Hank’s whole blog is worth reading, but I’ve included one section here that really moved me:
'The traditional Aboriginals are not 'goal oriented' in the same way that we Westerners are programmed to be from childhood, nor do they attempt 'to push the river' which they know with absolute certainty is an exercise in absolute futility.
In Miriam Rose's words: "We are like the tree standing in the middle of a bushfire sweeping through the timber. The leaves are scorched and the tough bark is scarred and burnt, but inside the tree, the sap is still flowing and under the ground, the roots are still strong. Like the tree, we have endured the flames and yet we still have the power to be reborn."
After more than 200 years of assimilationist practices inflicted upon them by church and state alike, the Australian Aboriginals are still here. They are used to the ongoing struggle and to the long waiting. In this sense, they still wait for the white people to understand them better.
They have spent many generations learning about Western ways. They have learned to speak our language and have listened to what we have to say. Yet they continue to wait for us to come closer to them. They long for those things they have always hoped for - respect and understanding.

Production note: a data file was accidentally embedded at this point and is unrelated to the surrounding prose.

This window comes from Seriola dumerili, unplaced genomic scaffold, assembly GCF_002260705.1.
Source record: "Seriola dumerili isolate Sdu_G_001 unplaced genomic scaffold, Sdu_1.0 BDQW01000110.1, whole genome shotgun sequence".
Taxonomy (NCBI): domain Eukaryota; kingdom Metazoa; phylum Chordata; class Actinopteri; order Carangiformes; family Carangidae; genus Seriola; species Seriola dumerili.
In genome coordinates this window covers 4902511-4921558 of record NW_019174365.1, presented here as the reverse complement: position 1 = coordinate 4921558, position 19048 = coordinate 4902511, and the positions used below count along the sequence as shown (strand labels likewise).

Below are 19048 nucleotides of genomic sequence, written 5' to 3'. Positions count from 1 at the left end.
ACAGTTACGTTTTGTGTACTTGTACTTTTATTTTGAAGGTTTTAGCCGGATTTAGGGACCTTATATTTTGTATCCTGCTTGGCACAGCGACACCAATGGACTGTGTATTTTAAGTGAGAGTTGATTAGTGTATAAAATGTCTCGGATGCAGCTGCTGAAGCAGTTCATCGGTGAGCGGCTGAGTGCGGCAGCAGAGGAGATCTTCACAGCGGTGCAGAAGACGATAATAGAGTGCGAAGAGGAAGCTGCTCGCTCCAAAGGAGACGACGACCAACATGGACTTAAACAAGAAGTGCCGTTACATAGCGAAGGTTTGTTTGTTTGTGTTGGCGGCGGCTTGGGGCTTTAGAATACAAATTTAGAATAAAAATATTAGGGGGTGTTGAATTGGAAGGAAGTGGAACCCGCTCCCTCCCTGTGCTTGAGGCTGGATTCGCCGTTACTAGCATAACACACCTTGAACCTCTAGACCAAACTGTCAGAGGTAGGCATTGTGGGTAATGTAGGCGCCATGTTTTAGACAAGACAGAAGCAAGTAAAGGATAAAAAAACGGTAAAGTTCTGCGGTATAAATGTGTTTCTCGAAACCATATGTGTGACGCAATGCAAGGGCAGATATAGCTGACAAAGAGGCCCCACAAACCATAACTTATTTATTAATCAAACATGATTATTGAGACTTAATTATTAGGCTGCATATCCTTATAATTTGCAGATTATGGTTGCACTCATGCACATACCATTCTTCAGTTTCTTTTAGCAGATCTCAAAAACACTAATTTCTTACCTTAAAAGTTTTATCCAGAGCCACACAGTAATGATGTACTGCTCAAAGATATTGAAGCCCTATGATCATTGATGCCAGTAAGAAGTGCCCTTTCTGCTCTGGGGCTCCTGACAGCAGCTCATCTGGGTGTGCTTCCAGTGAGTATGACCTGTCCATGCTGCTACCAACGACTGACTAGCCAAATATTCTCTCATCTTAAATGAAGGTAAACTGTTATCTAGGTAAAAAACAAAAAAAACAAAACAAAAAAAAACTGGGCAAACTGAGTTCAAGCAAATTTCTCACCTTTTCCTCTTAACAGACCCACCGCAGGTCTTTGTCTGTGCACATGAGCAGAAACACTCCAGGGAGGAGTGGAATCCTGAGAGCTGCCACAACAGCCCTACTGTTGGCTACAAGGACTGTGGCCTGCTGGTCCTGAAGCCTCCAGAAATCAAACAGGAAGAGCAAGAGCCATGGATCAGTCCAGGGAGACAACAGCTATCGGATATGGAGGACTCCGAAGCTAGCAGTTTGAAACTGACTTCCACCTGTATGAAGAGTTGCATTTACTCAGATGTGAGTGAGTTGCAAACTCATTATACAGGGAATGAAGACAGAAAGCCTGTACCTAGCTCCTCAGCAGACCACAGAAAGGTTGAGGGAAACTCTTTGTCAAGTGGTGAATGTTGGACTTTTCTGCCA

In Miriam Rose Ungunmerr-Baumann's words: "We know that our white brothers and sisters carry their own particular burdens. We carry burdens as well. Yet I believe that if they let us come to them, if they would open up their minds and hearts to us and hear what we have to say, we might lighten their burdens. There is a struggle for all of us, but we, unlike them, have not lost our spirit of dadirri."
She concludes her message by observing "I believe that the spirit of dadirri that we have to offer to the world will help you Westerners to blossom and grow, not just within yourselves, but within your nation as well...
"There are deep springs within each of us and within them, there is a sound—the sound of the deep calling to the deep. The time for rebirth is now. If our culture and your culture are alive and well, as well as strong and respected, they will grow. In such a case, our culture will not die, nor will yours, and our spirits will not be lost. We will continue, together, as this was always meant to be."'
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